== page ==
One of their main targets was the Soviet Union in which individuals enjoyed no such protection. But Churchill, who after the war was one of the most respected leaders in the world, firmly rejected the idea of the withdrawal of Britain from its colony India and the introduction of universal franchise. Slowly the situation changed. With a country such as India now playing an important role, the UN was turned into an instrument for ending empires and white supremacy.
The Smuts government (1939-1948) recognised the permanent status of urbanised blacks and began to provide better social services and education for all the subordinate communities. Blacks were paid old-age pensions and disability grants, and were included in unemployment insurance. Education for blacks was expanded. By 1945 the financial provision for blacks in higher education was three times as much as it had been in 1936. In the primary standards free education, free books and free school meals were introduced.
By 1944, however, with the Allied powers sure to win the war, the tide of reform had begun to turn. Initially Native Affairs minister Piet van der Byl and Douglas Smit, the department’s secretary, decided to base native policy on the acceptance of the permanence of a section of the black urban population. They rejected migrant labour, except in the mining industry.
But, as Van der Byl noted, a crucial question remained unresolved: was the government’s policy still the traditional one of segregation, or had it been replaced by integration? Unwisely, he raised the issue in the UP caucus and a predictable battle broke out between the liberal and conservative factions. Smuts was furious and hardly spoke to him for several months. After the war the government renewed the policy of limiting black urbanisation to a minimum.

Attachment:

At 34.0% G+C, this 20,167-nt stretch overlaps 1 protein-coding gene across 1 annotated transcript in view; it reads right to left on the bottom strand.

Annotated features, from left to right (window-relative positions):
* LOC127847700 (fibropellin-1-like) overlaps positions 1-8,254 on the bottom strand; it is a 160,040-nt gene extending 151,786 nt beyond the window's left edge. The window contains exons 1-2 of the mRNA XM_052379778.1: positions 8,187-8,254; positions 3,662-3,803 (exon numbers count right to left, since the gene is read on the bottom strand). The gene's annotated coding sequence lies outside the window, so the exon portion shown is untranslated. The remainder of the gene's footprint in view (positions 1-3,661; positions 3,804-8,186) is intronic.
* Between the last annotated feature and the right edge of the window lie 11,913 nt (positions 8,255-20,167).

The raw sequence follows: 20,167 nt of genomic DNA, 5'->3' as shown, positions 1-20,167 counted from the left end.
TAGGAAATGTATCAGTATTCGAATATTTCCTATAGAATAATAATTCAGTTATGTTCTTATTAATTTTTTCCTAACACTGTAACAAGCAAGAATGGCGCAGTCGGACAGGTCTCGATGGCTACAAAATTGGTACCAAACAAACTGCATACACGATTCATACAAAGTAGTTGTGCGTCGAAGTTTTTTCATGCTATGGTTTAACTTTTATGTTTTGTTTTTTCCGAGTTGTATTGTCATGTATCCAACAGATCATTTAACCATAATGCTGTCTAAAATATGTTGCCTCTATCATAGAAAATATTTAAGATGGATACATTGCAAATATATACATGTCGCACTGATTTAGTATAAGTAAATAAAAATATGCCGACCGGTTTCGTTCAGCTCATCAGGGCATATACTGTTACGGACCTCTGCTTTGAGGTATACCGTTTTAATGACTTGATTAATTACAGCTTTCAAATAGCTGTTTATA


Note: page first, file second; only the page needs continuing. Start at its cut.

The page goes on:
Yet Smuts knew it was no political solutions. In 1949 he made one of his greatest speeches in addressing vast Afrikaner crowd at the inauguration of the Voortrekker Monument in Pretoria. “Only on the basis of taking from the past what was beautiful could ‘fruitful co-operation and brotherhood’ between the two white communities be built. And only on this basis could a solution be found for the greatest problem which we have inherited from our ancestors, the problem of our native relations.’  This was, he said, the most difficult and the final test of our civilization.’
In the southern states of the United States the disenfranchisement of the large majority of blacks prevailed until the 1960s. It took all the legendary skills of President Lyndon Johnson to pilot a bill through Congress extending universal franchise to blacks.
Richard Steyn’s Smuts: Unafraid of Greatness succeeds exceptionally well in the challenge he set for himself. To write popular history as “a form of journalism about the past” in which the story and the characters are the key elements and the arguments are secondary. What a great story and what a great character do we have in Jan Smuts. As Alan Paton said: “Even the great thought he was great.”
Richard Steyn, Jan Smuts: Unafraid of Greatness (Johannesburg: Jonathan Ball, 2015), ISBN 98-1-86842-694-2; R250.00
An earlier version of this article appeared in Rapport